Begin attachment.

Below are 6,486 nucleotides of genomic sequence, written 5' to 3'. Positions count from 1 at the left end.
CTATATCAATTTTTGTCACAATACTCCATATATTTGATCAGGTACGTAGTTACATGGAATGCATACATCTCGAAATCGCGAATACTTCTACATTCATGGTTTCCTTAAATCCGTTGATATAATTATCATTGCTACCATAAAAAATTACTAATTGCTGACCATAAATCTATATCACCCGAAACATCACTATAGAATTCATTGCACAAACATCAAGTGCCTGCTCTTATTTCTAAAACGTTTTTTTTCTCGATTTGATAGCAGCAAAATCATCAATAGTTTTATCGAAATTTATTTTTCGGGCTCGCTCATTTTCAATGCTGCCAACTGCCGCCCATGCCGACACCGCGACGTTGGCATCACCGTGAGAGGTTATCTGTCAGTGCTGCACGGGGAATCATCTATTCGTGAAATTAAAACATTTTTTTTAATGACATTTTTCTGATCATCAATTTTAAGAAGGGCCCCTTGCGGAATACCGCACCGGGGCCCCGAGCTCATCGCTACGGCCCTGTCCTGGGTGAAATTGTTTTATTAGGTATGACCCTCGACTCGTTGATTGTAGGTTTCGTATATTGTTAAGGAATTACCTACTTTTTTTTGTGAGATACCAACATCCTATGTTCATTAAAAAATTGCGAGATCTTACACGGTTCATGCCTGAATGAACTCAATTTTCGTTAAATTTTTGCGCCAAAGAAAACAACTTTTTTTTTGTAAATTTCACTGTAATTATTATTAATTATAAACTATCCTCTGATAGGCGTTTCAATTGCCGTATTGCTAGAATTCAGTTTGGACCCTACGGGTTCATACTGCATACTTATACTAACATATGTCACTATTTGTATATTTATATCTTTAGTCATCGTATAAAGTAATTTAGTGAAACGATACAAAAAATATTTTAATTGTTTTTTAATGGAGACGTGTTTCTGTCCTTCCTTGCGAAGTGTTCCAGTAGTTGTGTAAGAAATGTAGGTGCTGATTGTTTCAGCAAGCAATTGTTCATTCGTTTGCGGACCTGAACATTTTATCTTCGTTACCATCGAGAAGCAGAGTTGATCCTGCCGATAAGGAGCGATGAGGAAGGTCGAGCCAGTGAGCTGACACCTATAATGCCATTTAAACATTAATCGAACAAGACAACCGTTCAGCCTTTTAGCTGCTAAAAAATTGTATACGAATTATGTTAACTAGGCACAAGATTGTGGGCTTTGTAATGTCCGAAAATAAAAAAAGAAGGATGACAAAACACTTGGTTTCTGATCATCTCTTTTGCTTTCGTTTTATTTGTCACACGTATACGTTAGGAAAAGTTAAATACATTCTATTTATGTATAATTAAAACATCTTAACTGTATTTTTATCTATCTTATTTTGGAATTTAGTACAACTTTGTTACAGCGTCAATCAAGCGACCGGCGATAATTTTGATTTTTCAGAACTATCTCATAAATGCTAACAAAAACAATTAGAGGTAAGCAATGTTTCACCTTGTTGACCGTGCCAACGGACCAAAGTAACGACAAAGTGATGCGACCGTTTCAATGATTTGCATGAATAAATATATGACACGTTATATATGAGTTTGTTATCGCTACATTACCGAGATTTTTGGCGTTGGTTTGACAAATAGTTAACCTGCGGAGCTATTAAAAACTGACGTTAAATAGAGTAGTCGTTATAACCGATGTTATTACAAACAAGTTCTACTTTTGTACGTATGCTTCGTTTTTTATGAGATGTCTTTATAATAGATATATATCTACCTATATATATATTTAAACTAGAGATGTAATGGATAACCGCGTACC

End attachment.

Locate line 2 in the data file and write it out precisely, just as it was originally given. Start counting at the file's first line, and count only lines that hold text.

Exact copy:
CTATATCAATTTTTGTCACAATACTCCATATATTTGATCAGGTACGTAGTTACATGGAATGCATACATCTCGAAATCGCGAATACTTCTACATTCATGGTTTCCTTAAATCCGTTGATATAATTATCATTGCTACCATAAAAAATTACTAATTGCTGACCATAAATCTATATCACCCGAAACATCACTATAGAATTCATTGCACAAACATCAAGTGCCTGCTCTTATTTCTAAAACGTTTTTTTTCTCGATTTGATAGCAGCAAAATCATCAATAGTTTTATCGAAATTTATTTTTCGGGCTCGCTCATTTTCAATGCTGCCAACTGCCGCCCATGCCGACACCGCGACGTTGGCATCACCGTGAGAGGTTATCTGTCAGTGCTGCACGGGGAATCATCTATTCGTGAAATTAAAACATTTTTTTTAATGACATTTTTCTGATCATCAATTTTAAGAAGGGCCCCTTGCGGAATACCGCACCGGGGCCCCGAGCTCATCGCTACGGCCCTGTCCTGGGTGAAATTGTTTTATTAGGTATGACCCTCGACTCGTTGATTGTAGGTTTCGTATATTGTTAAGGAATTACCTACTTTTTTTTGTGAGATACCAACATCCTATGTTCATTAAAAAATTGCGAGATCTTACACGGTTCATGCCTGAATGAACTCAATTTTCGTTAAATTTTTGCGCCAAAGAAAACAACTTTTTTTTTGTAAATTTCACTGTAATTATTATTAATTATAAACTATCCTCTGATAGGCGTTTCAATTGCCGTATTGCTAGAATTCAGTTTGGACCCTACGGGTTCATACTGCATACTTATACTAACATATGTCACTATTTGTATATTTATATCTTTAGTCATCGTATAAAGTAATTTAGTGAAACGATACAAAAAATATTTTAATTGTTTTTTAATGGAGACGTGTTTCTGTCCTTCCTTGCGAAGTGTTCCAGTAGTTGTGTAAGAAATGTAGGTGCTGATTGTTTCAGCAAGCAATTGTTCATTCGTTTGCGGACCTGAACATTTTATCTTCGTTACCATCGAGAAGCAGAGTTGATCCTGCCGATAAGGAGCGATGAGGAAGGTCGAGCCAGTGAGCTGACACCTATAATGCCATTTAAACATTAATCGAACAAGACAACCGTTCAGCCTTTTAGCTGCTAAAAAATTGTATACGAATTATGTTAACTAGGCACAAGATTGTGGGCTTTGTAATGTCCGAAAATAAAAAAAGAAGGATGACAAAACACTTGGTTTCTGATCATCTCTTTTGCTTTCGTTTTATTTGTCACACGTATACGTTAGGAAAAGTTAAATACATTCTATTTATGTATAATTAAAACATCTTAACTGTATTTTTATCTATCTTATTTTGGAATTTAGTACAACTTTGTTACAGCGTCAATCAAGCGACCGGCGATAATTTTGATTTTTCAGAACTATCTCATAAATGCTAACAAAAACAATTAGAGGTAAGCAATGTTTCACCTTGTTGACCGTGCCAACGGACCAAAGTAACGACAAAGTGATGCGACCGTTTCAATGATTTGCATGAATAAATATATGACACGTTATATATGAGTTTGTTATCGCTACATTACCGAGATTTTTGGCGTTGGTTTGACAAATAGTTAACCTGCGGAGCTATTAAAAACTGACGTTAAATAGAGTAGTCGTTATAACCGATGTTATTACAAACAAGTTCTACTTTTGTACGTATGCTTCGTTTTTTATGAGATGTCTTTATAATAGATATATATCTACCTATATATATATTTAAACTAGAGATGTAATGGATAACCGCGTACC